Brown v. Holder

Summarized by:

  • Court: 9th Circuit Court of Appeals Archives
  • Area(s) of Law: Immigration
  • Date Filed: 08-18-2014
  • Case #: 11-71458
  • Judge(s)/Court Below: Circuit Judge Clifton for the Court; Circuit Judges Tallman and Benavides.
  • Full Text Opinion

It is a violation of due process when the Immigration and Naturalization Service either intentionally or arbitrarily obstructs applications for naturalization.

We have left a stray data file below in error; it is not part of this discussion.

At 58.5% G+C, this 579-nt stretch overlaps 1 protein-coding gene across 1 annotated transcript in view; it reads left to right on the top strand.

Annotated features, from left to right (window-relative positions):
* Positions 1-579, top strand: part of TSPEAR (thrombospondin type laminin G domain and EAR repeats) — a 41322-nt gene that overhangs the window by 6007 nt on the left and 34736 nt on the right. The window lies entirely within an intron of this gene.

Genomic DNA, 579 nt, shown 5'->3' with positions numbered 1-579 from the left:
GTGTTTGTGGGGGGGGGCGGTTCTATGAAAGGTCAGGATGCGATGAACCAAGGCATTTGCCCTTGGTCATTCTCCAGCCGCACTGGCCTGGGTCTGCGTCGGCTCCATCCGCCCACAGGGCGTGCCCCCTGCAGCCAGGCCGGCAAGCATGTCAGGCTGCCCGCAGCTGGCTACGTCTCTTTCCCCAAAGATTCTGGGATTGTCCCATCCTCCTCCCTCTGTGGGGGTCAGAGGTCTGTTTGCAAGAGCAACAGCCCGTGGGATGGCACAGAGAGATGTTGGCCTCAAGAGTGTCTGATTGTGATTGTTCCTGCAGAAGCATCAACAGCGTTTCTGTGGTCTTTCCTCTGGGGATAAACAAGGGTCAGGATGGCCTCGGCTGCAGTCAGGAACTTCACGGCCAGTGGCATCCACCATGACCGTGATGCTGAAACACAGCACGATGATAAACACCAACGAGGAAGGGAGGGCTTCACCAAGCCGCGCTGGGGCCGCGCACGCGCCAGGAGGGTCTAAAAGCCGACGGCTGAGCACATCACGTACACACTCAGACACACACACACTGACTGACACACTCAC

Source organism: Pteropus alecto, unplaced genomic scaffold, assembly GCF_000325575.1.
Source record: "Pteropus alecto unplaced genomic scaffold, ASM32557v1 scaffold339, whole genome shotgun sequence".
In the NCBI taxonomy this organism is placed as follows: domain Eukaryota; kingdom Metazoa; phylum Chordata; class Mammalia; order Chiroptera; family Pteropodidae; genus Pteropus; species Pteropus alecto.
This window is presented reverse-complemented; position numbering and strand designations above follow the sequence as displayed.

Mark Brown (“Brown”) was born in India and moved to the United States as a teenager with his family. Brown’s parents began the naturalization process with the understanding that Brown would be grandfathered in as a citizen if they were naturalized prior to his eighteenth birthday. Due to logistical errors, Brown was not officially naturalized and after various criminal episodes, Brown was removed from the United States back to India. Brown brought a case to the Board of Immigration Appeals claiming that he should not have been removed, as he should have been deemed a United States Citizen at the same time his parents were naturalized. The judge in that court determined that Brown had not provided substantial evidence of citizenship and therefore denied his claim. The Ninth Circuit agreed to review the disputed claim of citizenship because if it were found that Brown was a citizen, his deportation would be unconstitutional. The panel held that if Brown can prove that the Immigration and Naturalization Service (“INS”) either intentionally or arbitrarily obstructed his application, that that would be a violation of due process. The panel transferred this case to district court for evidentiary findings and held that if it is determined that INS acted unconstitutionally, it would consider ordering the INS to grant Brown his citizenship. DENIED IN PART, DISMISSED IN PART, TRANSFERRED IN PART.

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